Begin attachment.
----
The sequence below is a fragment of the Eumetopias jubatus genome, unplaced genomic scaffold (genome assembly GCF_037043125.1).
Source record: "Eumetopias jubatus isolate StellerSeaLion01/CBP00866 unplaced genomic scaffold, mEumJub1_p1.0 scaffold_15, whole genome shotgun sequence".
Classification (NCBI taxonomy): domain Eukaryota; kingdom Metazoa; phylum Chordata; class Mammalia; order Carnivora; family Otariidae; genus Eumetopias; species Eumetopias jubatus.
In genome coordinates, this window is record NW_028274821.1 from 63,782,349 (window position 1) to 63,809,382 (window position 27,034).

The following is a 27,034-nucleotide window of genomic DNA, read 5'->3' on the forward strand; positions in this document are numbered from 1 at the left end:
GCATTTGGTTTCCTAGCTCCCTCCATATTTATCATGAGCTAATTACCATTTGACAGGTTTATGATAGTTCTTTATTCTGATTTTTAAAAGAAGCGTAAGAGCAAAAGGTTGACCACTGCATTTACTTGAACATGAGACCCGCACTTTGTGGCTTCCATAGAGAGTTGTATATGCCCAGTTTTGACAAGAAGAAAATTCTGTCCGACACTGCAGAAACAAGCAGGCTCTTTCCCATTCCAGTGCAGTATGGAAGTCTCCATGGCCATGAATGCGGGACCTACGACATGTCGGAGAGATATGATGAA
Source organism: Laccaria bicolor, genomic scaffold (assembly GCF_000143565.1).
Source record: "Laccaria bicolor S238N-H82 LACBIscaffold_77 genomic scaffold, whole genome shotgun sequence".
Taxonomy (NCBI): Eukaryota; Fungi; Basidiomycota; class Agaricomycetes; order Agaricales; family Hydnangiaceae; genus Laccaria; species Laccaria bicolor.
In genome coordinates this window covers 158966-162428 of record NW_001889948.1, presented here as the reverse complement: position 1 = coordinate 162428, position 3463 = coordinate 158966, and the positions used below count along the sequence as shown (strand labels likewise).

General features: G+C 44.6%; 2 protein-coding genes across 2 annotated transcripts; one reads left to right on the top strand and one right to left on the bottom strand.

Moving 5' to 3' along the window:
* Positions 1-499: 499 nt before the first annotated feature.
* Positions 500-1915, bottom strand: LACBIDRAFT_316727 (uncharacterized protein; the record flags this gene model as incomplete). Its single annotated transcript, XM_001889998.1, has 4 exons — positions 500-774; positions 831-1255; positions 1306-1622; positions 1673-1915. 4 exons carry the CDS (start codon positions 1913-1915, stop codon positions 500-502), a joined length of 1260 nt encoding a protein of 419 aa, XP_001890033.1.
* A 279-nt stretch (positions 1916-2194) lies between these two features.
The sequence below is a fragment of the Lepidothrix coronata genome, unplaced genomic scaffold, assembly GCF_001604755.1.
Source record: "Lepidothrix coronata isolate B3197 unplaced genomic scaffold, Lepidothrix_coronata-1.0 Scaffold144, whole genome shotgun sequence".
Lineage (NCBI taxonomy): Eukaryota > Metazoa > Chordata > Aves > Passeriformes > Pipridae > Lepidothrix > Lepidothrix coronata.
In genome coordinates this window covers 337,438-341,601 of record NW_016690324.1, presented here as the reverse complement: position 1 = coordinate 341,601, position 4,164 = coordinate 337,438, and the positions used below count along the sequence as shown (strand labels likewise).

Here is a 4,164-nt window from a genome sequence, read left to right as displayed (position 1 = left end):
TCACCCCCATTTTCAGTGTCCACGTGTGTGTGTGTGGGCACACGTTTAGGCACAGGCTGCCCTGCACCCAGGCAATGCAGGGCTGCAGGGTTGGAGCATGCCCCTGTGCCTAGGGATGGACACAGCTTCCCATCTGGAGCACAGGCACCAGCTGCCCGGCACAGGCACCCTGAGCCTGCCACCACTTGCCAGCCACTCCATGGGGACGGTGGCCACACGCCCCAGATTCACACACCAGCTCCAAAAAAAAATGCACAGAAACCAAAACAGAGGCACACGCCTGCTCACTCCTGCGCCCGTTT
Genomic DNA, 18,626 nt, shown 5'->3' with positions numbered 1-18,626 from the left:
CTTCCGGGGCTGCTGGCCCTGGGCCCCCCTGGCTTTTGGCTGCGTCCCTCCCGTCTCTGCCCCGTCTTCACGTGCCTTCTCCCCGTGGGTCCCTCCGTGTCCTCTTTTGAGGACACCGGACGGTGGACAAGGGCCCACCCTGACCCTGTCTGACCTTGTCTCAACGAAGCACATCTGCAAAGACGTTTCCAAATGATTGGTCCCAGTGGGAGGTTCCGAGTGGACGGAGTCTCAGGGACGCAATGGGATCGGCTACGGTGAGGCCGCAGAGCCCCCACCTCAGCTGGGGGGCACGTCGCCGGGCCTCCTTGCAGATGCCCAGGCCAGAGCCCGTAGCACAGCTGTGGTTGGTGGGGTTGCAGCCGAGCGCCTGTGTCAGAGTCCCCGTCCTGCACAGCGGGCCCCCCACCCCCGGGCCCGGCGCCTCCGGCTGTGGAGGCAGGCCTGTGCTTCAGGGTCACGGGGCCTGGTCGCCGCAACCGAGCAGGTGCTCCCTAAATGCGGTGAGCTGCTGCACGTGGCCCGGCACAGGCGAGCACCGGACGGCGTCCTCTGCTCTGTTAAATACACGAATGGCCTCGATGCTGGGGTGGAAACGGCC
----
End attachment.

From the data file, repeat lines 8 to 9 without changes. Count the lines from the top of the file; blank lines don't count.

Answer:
Source record: "Laccaria bicolor S238N-H82 LACBIscaffold_77 genomic scaffold, whole genome shotgun sequence".
Taxonomy (NCBI): Eukaryota; Fungi; Basidiomycota; class Agaricomycetes; order Agaricales; family Hydnangiaceae; genus Laccaria; species Laccaria bicolor.